The Second Amendment to the United States Constitution states that all American citizens have the right to “keep and bear arms.” While many people interpret that as being an inherent right, it is treated more like a privilege throughout the country. Gun ownership laws differ from state to state, but most states have set criteria or restrictions on who can legally own a firearm and how they can be possessed. Wisconsin is an "open carry" state, meaning it is legal to carry a firearm if you are legally allowed to possess it, and it is readily visible while you are carrying it. If you conceal the firearm, you must also possess a license to carry a concealed weapon. Even if you simply want to own a gun, certain offenses may prevent you from being able to legally possess a firearm in Wisconsin, which can lead to criminal charges. Potential reasons that you may be barred from owning a gun include:

You Were Convicted of a Wisconsin Felony

It is both a federal and a state law that you cannot possess a firearm if you have been convicted of a felony. In Wisconsin, you are not permitted to own or purchase a firearm if you have been convicted of a crime such as murder, sexual assault, battery, burglary, or any other felony.

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Waukesha County weapons violation defense lawyer

Gun laws have been a hot topic for lawmakers and other government officials for the past couple of years. According to the Gun Violence Archive, there have been 261 mass shootings (defined as incidents in which four or more people are shot or killed) in the United States so far in 2019. In the wake of the latest mass shootings in Texas and Ohio, which killed 22 and 10 people respectively, Wisconsin lawmakers have been discussing the possibility of new gun laws. The proposed legislation includes bills to make universal background checks a requirement, along with the implementation of red-flag laws.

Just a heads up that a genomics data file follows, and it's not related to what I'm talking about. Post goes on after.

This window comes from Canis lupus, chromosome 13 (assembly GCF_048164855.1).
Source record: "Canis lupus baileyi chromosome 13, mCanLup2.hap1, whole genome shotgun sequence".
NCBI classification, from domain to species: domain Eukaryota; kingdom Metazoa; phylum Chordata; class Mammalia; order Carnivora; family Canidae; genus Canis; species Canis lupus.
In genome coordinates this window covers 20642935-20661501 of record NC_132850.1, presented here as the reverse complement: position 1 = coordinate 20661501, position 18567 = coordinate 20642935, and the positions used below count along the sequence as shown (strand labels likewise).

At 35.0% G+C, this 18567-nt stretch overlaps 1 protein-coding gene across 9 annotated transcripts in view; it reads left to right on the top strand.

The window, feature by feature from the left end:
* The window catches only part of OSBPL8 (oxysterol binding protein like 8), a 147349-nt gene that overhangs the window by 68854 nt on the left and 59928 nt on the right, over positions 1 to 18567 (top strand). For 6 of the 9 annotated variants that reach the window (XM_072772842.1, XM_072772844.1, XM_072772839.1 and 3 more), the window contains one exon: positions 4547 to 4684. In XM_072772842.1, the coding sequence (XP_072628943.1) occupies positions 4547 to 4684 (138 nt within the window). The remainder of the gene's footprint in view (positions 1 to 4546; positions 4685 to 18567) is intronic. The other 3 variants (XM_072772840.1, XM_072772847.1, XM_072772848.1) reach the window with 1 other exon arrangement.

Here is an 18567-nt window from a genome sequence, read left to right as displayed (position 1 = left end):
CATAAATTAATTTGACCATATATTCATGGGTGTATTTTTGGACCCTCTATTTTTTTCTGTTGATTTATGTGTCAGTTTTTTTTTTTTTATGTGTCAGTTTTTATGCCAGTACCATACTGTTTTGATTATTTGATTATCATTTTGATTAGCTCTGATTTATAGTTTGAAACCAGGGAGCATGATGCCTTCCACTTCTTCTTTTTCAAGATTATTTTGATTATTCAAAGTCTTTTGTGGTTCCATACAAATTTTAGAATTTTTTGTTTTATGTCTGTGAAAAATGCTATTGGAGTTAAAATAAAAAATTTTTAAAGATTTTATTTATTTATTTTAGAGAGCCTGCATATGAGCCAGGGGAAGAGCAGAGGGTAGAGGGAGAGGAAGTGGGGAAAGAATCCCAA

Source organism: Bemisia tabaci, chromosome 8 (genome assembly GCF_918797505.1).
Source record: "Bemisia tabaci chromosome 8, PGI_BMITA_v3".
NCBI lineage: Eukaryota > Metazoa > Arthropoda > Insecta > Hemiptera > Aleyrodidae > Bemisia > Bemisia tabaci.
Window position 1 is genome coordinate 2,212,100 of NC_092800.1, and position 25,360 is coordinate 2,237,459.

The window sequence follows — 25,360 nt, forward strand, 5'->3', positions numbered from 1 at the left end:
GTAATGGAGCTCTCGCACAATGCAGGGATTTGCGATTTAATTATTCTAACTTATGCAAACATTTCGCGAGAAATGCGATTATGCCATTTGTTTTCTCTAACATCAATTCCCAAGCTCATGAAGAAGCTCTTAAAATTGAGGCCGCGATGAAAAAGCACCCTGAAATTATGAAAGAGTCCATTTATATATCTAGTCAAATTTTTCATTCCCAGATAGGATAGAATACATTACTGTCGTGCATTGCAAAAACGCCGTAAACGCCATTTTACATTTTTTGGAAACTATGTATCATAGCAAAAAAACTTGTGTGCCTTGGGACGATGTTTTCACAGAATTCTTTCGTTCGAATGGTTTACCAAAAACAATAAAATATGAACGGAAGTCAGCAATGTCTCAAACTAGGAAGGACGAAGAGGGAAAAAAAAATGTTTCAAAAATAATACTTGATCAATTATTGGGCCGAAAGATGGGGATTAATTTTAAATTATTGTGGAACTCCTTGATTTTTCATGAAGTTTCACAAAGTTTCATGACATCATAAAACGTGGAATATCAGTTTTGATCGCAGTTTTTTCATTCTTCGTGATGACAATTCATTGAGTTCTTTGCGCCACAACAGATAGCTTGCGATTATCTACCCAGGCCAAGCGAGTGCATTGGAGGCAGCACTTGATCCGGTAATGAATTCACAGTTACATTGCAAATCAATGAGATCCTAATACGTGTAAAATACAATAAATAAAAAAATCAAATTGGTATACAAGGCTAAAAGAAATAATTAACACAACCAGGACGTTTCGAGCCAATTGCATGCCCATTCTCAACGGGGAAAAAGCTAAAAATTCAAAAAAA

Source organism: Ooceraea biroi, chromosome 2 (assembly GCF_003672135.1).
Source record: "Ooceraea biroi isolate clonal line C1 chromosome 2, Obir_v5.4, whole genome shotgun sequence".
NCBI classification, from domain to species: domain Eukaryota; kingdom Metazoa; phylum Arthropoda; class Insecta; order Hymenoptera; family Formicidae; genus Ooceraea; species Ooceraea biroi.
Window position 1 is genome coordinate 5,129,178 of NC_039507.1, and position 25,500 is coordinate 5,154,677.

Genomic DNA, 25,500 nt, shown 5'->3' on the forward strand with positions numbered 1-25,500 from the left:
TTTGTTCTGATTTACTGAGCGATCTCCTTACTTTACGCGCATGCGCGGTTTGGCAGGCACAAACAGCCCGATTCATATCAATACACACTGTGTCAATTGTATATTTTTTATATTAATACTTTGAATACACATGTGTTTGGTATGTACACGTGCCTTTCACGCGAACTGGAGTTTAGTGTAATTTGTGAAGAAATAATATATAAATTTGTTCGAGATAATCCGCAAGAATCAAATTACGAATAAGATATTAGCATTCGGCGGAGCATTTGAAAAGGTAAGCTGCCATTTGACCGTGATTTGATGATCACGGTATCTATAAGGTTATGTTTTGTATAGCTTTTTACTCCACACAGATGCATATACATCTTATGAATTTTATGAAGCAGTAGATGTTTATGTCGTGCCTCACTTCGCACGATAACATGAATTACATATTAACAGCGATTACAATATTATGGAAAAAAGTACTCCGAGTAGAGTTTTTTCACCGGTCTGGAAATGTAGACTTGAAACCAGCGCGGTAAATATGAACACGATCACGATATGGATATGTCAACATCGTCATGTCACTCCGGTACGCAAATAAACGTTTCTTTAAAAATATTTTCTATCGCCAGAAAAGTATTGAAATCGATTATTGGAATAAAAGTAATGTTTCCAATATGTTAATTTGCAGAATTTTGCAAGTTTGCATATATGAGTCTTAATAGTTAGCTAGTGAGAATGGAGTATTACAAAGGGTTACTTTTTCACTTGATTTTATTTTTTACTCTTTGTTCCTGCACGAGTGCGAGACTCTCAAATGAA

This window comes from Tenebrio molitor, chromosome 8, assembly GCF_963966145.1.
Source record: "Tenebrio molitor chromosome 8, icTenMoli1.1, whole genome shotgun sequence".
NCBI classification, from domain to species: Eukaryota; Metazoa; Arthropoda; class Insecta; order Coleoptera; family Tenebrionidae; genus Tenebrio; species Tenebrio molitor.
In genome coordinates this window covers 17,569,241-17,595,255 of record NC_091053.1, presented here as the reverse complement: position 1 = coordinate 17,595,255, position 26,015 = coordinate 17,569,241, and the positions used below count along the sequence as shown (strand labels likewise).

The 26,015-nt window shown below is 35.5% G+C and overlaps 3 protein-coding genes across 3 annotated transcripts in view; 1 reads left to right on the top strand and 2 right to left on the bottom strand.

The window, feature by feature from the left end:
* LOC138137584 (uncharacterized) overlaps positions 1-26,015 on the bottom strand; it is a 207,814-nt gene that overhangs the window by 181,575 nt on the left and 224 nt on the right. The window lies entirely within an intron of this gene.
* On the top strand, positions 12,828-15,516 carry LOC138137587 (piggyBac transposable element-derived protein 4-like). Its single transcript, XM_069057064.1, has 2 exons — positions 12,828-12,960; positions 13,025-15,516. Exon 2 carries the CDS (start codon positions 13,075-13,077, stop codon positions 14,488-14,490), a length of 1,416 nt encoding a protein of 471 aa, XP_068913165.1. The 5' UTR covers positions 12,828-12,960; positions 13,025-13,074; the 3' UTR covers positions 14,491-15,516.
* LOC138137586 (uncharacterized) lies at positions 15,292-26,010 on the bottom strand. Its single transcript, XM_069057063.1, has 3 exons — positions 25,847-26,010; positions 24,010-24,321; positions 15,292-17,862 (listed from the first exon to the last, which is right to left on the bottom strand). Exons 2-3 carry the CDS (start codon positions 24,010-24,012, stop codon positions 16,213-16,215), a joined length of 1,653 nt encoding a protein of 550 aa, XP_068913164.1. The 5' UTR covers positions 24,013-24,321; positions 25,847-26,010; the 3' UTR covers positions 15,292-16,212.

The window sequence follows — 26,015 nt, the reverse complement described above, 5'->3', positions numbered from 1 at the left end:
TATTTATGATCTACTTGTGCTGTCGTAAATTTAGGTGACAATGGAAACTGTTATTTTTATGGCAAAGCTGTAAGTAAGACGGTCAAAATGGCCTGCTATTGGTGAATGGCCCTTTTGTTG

Current Background Check Requirements

Federal law currently dictates that all people purchasing guns from licensed dealers must complete a background check. This does not include guns that are sold from person to person or guns that are purchased at gun shows. The new law proposing expanded background checks would require a background check to be completed for almost all gun sales or transfers, except for sales or transfers to a firearms dealer, law enforcement, or armed service agencies.

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Milwaukee County firearms violation defense lawyer

In today’s world, it seems as if we are seeing a news story every other day about how a person has used a firearm to commit atrocious crimes. Because of this, more local and state laws are being passed in order to change existing gun laws and make them more strict. Wisconsin has a long history of being a pro-gun state, but in recent years, it has also strengthened its gun laws. In certain situations, there are mandatory minimums when it comes to sentencing for some gun crimes. These mandatory minimums are typically only required for a felony or repeat offender, but they can greatly affect the outcome of a firearms violation case.

Possession of a Firearm

According to Wisconsin law, anyone who has been convicted of a prior felony is not permitted to possess a firearm. If he or she is caught in possession of a firearm, he or she will be charged with a Class G felony, which carries possible penalties of up to 10 years in prison, up to $25,000 in fines, or a combination of both.